Choices shape our destiny. Seemingly small decisions at the time, they can point us in the direction of success and happiness or failure and misery.
Thanks to reader Olev for prompting me to comment further on the addiction is not a disease topic I wrote about in this post.
Olev asks the question:
What prompts people to develop a habit that may be harmful, may become an addiction?
He adds that when people give up they may turn to alcohol, drugs or overeating.
From reading articles written by people much brighter than me, it seems that stress may well trigger an action that may become a habit and an addiction. Two good writers on the subjects of habits and choices are James Clear and Eric Barker.
One opinion which I support, is that we do something because it makes us feel better. We then do more of the same hoping it will make us feel even better. At some point we know that it won’t but we keep on doing it anyway.
Using chocolate as an example, a little chocolate now and again is a treat, a luxury we do not normally allow ourselves. If we had a bad day at work or a row with our spouse, we might treat ourselves to a chocolate bar. If the same situation occurred a few days later, we might remember how eating the chocolate after a bad day made us feel better and have another one.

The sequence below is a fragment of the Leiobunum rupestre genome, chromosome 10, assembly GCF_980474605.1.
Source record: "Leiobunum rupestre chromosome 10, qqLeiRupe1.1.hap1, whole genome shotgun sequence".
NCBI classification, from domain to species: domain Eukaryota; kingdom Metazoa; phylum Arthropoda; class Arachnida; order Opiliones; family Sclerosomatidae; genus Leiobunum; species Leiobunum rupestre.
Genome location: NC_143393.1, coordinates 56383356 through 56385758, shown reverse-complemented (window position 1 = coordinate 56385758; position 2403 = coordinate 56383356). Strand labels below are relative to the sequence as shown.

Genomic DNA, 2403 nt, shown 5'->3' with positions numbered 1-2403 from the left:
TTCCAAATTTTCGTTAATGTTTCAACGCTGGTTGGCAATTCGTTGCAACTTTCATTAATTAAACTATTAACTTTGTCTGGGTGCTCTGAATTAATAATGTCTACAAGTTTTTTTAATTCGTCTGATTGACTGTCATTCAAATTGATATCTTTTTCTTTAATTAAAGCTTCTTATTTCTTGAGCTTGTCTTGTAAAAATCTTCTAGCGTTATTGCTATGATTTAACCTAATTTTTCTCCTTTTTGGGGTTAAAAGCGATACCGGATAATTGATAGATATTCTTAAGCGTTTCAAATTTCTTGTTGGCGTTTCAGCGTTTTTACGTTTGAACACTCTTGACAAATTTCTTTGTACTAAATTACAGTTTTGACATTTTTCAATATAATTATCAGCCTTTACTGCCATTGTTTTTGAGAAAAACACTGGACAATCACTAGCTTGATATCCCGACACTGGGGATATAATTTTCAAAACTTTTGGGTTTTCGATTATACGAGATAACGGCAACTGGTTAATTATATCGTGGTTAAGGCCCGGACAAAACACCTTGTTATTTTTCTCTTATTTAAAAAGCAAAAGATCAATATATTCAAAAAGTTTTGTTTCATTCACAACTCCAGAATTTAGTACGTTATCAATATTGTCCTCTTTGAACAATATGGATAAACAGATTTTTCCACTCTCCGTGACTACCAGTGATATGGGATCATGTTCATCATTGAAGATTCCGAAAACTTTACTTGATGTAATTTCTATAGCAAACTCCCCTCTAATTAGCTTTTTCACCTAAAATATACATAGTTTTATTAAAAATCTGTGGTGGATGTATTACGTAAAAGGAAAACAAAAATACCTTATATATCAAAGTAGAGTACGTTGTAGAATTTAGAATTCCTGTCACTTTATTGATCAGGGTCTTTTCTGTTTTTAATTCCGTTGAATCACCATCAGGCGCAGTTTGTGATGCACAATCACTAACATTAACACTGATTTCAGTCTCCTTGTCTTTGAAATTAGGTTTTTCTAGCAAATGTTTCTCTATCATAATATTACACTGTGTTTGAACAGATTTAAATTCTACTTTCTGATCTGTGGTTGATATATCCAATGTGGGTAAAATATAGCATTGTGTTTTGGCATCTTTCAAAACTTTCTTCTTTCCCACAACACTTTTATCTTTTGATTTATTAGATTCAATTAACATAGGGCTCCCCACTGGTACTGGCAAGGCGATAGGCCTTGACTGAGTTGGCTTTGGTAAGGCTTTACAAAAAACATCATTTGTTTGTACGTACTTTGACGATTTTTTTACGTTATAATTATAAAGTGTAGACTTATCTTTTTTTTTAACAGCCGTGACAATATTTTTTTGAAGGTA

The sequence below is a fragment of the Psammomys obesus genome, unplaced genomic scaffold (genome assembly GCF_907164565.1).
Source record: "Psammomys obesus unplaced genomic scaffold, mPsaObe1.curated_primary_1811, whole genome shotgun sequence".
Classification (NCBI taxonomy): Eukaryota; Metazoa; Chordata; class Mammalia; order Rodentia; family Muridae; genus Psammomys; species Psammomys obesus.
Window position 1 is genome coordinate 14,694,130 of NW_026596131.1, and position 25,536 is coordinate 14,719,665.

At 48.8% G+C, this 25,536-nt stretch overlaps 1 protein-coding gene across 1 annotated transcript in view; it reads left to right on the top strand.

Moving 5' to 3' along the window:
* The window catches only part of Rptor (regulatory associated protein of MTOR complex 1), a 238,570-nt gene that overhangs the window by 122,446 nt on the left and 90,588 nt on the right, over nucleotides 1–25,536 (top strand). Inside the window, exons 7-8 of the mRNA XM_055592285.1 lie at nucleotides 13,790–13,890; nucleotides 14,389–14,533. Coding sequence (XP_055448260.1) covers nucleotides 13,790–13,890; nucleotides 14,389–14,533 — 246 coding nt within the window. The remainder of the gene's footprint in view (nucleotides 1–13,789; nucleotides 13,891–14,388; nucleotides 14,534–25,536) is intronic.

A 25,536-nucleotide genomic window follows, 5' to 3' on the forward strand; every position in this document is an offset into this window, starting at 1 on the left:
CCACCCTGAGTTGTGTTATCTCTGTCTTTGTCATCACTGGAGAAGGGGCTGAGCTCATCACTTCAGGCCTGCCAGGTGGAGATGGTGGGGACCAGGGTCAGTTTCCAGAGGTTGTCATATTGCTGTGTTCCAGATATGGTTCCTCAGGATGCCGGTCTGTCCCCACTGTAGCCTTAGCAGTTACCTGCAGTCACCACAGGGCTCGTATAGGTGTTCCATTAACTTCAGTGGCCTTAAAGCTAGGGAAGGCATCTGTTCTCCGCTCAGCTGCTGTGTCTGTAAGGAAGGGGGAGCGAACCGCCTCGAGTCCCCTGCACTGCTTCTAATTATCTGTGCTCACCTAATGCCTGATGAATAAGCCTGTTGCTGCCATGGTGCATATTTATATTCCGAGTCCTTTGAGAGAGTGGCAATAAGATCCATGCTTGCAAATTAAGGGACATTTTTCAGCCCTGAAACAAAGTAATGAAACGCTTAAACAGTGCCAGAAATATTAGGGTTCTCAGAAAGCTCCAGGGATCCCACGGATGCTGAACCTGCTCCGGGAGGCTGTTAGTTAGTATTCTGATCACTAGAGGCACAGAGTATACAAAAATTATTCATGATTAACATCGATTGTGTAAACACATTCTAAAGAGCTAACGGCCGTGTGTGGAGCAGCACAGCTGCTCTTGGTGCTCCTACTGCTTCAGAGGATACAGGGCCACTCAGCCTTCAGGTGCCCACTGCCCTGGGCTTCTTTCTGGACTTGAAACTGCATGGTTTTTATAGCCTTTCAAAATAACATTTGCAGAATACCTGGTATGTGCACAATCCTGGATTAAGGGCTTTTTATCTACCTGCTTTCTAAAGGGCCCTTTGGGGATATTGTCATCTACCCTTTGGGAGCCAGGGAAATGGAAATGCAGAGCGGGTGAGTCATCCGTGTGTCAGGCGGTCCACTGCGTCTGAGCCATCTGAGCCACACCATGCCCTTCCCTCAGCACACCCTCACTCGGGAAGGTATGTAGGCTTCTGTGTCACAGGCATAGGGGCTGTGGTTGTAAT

It’s not a big stretch to imagine that quite soon as the frequency of the stressful situations increased so would the chocolate intake.
We would soon realise that one small chocolate no longer gave us the same good feeling so we would eat more each time. We might understand that eating large quantities of chocolate is not good for us but choose to continue.
We might also know that chocolate itself no longer made us feel better, but we continued to eat it in the hopes that it would.
At that stage, eating chocolate when stressed is a habit which could well become an addiction.
If we do not make the right choices.
Substitute tobacco, alcohol, cocaine or any other addictive substance or activity and the pattern would be the same.
There can be many different triggers for behaviours that have the potential to become addictive.
Peer pressure, customs, stress, parental influence, celebrities.
Some people resist all the triggers, some don’t